Parc & Dare Band
This is the text of an article which appeared in the Radio Times magazine in August 1976
THE VALLEYS can never have been very promising; steep thin-soiled hillsides in grey rain inhabited by balding sheep. Then, last century, an egg-laying monster dragged itself along the narrow valley bottoms leaving behind it, on all the flat surfaces it could find, an endless trail of identical terrace houses. Apart from the grey chapels- Noddfa, Libanus, Bethlehem, Salem, Bethania- there is not a building of more than two stories and there is so little decoration anywhere that the wrought iron balcony of the Glandwr Hotel in Ystrad looks like a blasphemy but the windows on either side of that extravagance are blocked with corrugated iron as though it has been visited by a judgement. Why then does the place exude at once such a special power? It is surely because the monster, having laid its gently undulating string of terrace eggs, went at once to live elsewhere. There are no middle class houses at all. It is a worker community left to itself to sink or swim, to build its own churches, hospitals, institutes with its own scarce money and to find, triumphantly, its own amusements. Anyone who wants to confirm his faith in the survival qualities of the human race should go to the Rhondda. The place was hit by a manmade disaster a hundred years ago but it is not a disaster story because of the people who lived and worked there. Even today, when so much has changed, there is a sense of locality and community that hits the visitor like a warm breeze. In Treorchy for example, at the head of the valley, now a town of not much more than 15,000 inhabitants, there is an internationally famous male voice choir, the best football team in that part of Wales and the Parc and Dare Brass Band, 12 times Welsh champions and with a chance at the forthcoming national championships at the Royal Albert Hall of being judged the best in Britain and therefore in the World. They meet three evenings a week among the vaulting horses in the local school. Twenty-five of them, varying in age from portly 12 year olds to paternal 45s who keep a fatherly eye and ear on their next door neighbour. `Pum pum,mouths one to his fellow euphonium player exhorting him to greater definition before he places his own lips to an instrument that looks like a complicated piece of a boiler. The whole thing is voluntary of course indeed they pay 25p a week to belong to the band, which is self-supporting-but any group of people can get together for their own amusement. What is different about this group is how good they are.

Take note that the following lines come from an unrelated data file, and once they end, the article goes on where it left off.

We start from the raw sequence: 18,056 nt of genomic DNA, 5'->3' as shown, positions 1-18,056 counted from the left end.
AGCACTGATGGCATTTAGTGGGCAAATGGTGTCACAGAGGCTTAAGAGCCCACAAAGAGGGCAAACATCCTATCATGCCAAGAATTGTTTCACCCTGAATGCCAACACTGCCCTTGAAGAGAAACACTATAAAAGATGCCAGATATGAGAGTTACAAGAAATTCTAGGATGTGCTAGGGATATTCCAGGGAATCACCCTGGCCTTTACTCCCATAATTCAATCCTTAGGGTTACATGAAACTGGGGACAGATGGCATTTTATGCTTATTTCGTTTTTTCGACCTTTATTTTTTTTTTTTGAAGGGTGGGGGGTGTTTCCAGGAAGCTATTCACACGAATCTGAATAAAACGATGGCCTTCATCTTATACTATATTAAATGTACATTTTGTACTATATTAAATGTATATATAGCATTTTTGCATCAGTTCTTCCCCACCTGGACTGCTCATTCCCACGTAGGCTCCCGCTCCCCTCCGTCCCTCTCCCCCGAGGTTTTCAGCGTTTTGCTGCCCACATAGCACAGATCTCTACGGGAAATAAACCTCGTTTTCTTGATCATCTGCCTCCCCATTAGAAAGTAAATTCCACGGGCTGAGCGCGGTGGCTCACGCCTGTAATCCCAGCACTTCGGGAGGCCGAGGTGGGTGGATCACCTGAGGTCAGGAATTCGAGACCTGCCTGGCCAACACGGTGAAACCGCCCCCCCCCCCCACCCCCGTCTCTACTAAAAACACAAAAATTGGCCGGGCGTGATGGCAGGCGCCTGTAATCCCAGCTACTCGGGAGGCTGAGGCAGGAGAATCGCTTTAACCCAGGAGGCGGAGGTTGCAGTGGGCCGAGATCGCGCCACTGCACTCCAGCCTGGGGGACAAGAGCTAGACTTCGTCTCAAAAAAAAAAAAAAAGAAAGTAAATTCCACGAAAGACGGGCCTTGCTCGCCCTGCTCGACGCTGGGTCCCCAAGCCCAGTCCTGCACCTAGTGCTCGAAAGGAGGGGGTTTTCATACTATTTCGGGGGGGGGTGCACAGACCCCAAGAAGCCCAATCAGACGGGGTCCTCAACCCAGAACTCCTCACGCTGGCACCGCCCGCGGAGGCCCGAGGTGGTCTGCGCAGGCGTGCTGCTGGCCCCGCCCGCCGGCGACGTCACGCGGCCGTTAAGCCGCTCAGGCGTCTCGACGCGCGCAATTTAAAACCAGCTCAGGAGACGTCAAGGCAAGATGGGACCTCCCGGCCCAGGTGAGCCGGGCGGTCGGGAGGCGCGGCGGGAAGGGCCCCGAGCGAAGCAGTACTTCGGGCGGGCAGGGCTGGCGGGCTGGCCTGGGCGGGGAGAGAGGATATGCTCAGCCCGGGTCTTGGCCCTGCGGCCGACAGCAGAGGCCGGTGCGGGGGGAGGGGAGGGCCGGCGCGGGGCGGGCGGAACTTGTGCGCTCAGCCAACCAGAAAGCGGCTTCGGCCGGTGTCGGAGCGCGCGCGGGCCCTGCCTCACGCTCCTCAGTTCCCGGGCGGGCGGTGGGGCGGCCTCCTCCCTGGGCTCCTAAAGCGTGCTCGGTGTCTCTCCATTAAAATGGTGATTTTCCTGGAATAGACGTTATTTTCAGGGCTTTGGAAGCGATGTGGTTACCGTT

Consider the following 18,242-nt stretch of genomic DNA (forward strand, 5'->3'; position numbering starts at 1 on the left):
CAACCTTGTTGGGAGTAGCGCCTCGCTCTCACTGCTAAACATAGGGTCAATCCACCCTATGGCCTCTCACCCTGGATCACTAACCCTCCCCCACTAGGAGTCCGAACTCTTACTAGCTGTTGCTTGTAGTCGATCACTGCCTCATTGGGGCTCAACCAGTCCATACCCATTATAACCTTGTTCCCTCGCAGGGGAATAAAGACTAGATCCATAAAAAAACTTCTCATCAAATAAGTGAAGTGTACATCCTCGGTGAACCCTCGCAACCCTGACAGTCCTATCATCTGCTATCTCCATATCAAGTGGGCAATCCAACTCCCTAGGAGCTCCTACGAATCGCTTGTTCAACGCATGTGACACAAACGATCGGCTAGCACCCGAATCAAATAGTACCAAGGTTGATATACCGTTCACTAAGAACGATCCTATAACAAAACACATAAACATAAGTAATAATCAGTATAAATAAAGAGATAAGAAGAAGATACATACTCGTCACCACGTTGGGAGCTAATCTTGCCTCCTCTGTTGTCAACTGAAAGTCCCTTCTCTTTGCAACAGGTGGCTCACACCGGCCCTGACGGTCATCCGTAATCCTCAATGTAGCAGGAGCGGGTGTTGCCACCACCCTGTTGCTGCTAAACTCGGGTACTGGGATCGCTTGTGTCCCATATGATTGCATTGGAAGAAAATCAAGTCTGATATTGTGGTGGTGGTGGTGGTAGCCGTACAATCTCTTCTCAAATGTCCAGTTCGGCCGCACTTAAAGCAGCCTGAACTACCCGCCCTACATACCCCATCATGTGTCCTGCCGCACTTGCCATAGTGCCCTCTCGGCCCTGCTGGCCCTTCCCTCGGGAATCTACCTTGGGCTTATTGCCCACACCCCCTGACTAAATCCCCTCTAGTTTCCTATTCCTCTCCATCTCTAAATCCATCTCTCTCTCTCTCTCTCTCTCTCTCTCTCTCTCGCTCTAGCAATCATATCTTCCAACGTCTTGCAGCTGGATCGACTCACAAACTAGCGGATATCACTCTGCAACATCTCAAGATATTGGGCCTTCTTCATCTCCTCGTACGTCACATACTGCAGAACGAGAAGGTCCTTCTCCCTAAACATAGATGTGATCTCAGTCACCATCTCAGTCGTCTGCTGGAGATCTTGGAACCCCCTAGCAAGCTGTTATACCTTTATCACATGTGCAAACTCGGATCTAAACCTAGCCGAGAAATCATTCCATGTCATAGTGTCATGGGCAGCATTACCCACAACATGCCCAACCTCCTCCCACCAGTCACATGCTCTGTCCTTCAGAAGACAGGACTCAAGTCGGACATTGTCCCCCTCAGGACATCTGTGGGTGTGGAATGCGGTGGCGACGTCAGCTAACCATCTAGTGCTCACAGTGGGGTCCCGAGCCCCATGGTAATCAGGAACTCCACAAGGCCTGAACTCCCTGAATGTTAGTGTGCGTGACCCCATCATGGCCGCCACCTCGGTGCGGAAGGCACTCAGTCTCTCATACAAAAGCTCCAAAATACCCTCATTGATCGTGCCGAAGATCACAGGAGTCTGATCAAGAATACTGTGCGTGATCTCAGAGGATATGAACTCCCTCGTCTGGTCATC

Out of those unpromisingly hard-looking instruments they get a velvety, precise sound that is the result of practice, not only with each other but by themselves at home. You watch a frowning schoolboy cornet-player and wait for a wrong note but you do not hear one. The atmosphere is professional, intense concentration followed by relaxed chatting between pieces, and the centre of energy is the musical director Ieuan Morgan, smiling, rebuking, dark hair flopping, insisting on the musical quality of the piece, rapping his music stand with his baton to say quietly to his assembly of fitters, tool-makers, machinists, railwaymen, most of whom he has known all his life: `That crescendo-just a little bit vulgar. Again please . And: `Just a little bit overblown. Dont make it too brazen. All his directions are towards delicacy, refinement; they are understood at once. The soprano cornet after an intricate and moving solo in a piece by Robert Farnon shakes his head and mutters at his knees in self-dissatisfaction. Only once is Ieuan Morgan sharp, he clearly seldom has need to be. After what sounds like a brilliant piece of euphonium playing he says ` We dont want that sort of noise here, and everybody laughs. He explains to me afterwards that he only talks that way to his son. He has two in the band. Thomas Eveson has three and there is another pair of brothers. It is a family affair. The band, formed in 1894 from the two local collieries was called a silver band and was Temperance- the money from drinking-fines went to pay for the instruments. These are still silver-coloured but are called brass, which is one change, and after rehearsal the band now adjourns to the pub, which is another. There a darts match is going on, as in-tensely concentrated as the rehearsal had been. `Quiet please band, a darts player calls out, as though the band has a corporate identity in the community, which indeed it has. The darts match completed the band courteously attempts to fill me to the brim with beer. Courteously, because I know they have quietly arranged to drive me home should that be necessary, a long and difficult drive late at night. Pondering the hugger-mugger nature of those terrace- houses I ask Thomas Eveson whether there is any difficulty about practising. He and his three sons, two euphoniums, a cornet and a trombone, must make the ornaments rattle a street away. He did lay off for a while because his next-door neighbours wife begged him to start up again, because her husband missed the music. Everyone round the pub table is local, many related or at school together, except for one ex-Royal Marine bandsman who comes over from Bridgend, clearly overjoyed to play the cornet with the Parc and Dare. Such closeness might be parochial, inward-looking but instead it is expansive, friendly and with the relaxed loyalty of those who share a place of work as did the original bandsman from the Parc colliery and the Dare. But none of these is now a collier. Those black dramatic wheels on the skyline are now still. The pits where closed in 1964 but it seems to have made no difference to local solidarity and pride. As an old mine-leader once said: `We dont want to keep the mines open because we like going down the pit. Wed rather work in a chocolate factory if we could only get one in the Rhondda. It must have seemed like the end of everything in 1964, but Ieaun Morgan says firmly that its the best thing that ever happened. In the morning the self-castigating soprano cornet, Malcolm Pickin, takes me on a tour of the valleys and it is clear what Ieaun Morgan means. It must have been a disgraceful place. Spoil was dumped anywhere by the owners, right up to the doors of the little houses; some of the later houses were even built on top of earlier spoil heaps so that their tiny gardens are dour and hopeless and the houses themselves must be in danger of being washed away by the rain. But now where the head of the Parc Colliery was, and the Dare, are two smooth plateaux, and the spoil heaps have had seed blasted into them so that now they have a fuzz of green which makes them not easy to distinguish from the smooth natural hills. But dreadful the soil must be: the few planted trees look startled to find themselves where they are on the thin spidery green, wan with isolation. Even the terrace houses have changed. Built of pennant-sandstone, dark brown, the four windows that face the street in an endless line are surrounded by smoother bricks and these are picked out in blue or green or pink and the result is pretty, even exotic. Malcolm Pickin marvels at this sudden efflorescence of colour. Even five or six years ago the windows and doors were stained a uniform brown. He thinks it must have something to do with difference in wages. When the pits were open everyone earned the same; now the money coming into the houses varies greatly so each family tries to make their house a little different. But there seems no sign of the fierce community loyalty cracking. His two small sons are in the back of the car and I ask them if they want to join the Band, half-expecting them to be bored at the idea. They nod at once, their faces shining; clearly it is an honour and a socially acceptable ambition among their friends. Soprano cornet, like their father? They nod again, even more eagerly. The two boys father takes it for granted. Of course, he says simply, his eyes on the wet road.